Dear Ask The Doctor: Dear doctor, a recent episode with a risk factor individual ( a woman) is as follows: vaginal intercourse with condom, followed by unprotected oral sex, followed with further intercourse with a new condom. i am a male and received the oral sex from her. I am unfamiliar with the with the exact method of hiv infection.I had no sores or lacerations or have any piercings. What risk factors for hiv are involved relating to this, specifically can fluids from her that where on the base of my penis be transferred to into me while she performed oral? thank you all very much.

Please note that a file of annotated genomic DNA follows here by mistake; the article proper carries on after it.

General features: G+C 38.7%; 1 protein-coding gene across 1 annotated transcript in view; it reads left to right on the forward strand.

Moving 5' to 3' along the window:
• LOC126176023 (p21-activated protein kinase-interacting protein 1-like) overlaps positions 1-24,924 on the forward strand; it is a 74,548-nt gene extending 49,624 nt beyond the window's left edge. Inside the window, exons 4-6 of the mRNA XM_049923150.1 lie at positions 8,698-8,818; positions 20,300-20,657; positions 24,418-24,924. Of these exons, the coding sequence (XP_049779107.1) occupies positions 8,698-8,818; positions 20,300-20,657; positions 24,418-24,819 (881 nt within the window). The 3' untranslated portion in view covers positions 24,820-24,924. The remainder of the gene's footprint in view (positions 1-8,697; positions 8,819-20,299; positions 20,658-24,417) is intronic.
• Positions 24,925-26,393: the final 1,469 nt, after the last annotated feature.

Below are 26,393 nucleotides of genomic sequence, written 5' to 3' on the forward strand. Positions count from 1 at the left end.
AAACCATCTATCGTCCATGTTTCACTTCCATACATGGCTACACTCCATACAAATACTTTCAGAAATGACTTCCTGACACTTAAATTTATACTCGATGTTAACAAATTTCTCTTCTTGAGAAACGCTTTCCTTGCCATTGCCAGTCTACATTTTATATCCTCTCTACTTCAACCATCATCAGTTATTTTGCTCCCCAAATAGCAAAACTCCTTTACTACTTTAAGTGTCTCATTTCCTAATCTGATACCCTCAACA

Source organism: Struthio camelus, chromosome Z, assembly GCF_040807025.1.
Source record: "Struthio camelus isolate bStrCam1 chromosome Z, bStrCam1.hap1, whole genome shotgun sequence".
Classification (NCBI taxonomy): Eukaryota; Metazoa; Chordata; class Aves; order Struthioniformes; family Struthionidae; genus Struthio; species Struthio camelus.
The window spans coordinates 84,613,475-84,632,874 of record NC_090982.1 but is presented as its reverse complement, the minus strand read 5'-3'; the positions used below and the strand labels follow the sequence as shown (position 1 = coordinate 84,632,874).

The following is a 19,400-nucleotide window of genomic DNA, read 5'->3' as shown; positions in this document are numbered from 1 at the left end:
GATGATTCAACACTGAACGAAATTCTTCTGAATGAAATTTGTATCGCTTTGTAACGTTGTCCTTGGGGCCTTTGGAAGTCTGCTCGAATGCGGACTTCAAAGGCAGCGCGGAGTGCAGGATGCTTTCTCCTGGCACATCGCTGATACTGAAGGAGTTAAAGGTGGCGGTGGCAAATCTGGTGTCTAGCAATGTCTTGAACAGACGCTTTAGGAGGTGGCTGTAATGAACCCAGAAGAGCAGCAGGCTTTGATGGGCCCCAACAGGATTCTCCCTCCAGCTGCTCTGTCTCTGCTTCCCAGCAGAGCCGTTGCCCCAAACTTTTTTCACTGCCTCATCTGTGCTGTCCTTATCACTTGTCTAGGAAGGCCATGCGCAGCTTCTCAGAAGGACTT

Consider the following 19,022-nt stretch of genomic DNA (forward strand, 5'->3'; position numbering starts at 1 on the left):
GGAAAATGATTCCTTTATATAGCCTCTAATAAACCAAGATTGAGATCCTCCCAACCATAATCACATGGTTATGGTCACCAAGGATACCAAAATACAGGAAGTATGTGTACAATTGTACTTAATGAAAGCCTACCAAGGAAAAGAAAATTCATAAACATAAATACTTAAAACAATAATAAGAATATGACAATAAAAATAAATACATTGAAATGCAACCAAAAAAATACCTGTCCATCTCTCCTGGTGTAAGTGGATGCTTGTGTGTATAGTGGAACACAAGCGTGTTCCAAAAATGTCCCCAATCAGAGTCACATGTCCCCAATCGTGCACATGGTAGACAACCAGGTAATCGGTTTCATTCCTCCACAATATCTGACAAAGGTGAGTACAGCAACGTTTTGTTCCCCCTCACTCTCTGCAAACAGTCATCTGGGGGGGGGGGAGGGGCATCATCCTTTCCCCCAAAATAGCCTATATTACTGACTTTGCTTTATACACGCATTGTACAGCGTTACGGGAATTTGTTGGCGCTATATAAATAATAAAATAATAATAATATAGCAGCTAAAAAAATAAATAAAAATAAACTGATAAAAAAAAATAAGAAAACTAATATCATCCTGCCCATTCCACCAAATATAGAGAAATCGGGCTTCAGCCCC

Dear Mike: HIV is transmitted when the virus enters the body, usually by injecting infected (needle stick) cells or semen. There are several possible ways in which the virus can enter: Most commonly, HIV infection is spread by having sex with an infected partner and the virus can enter the body through the broken lining of the vagina, vulva, penis, rectum, or mouth during sex. HIV frequently spreads among injection-drug users who share needles or syringes that are contaminated with blood from an infected person. The virus does not spread through casual contact such as preparing food, sharing towels and bedding, or via swimming pools, telephones, or toilet seats. The virus is also unlikely to be spread by contact with saliva, unless it is contaminated with blood and you have broken mucosa or skin. Many people do not show symptoms after they first get infected with HIV. Others have a flu-like illness within several days to weeks after exposure to the virus. They complain of: fever, headache, tiredness, and swollen nodes in the neck. These symptoms usually disappear within a few weeks. After that, the person feels normal and has no symptoms. This asymptomatic phase often lasts for years. The development of the disease is different among individuals. This state may last from a few months to more than 10 years. Even though the person has no symptoms, he or she is contagious and can pass HIV to others. HIV infection is commonly diagnosed by blood tests that detect antibodies the immune system produces in an attempt to fight the virus. Testing for HIV is a two-step process: first, an inexpensive screening test (blood) or oral (saliva) is done. If that test is positive, a second test (Western blot) is done to confirm the result. In case of doubt, worry or if you are unsure, the answer is always the same: get tested.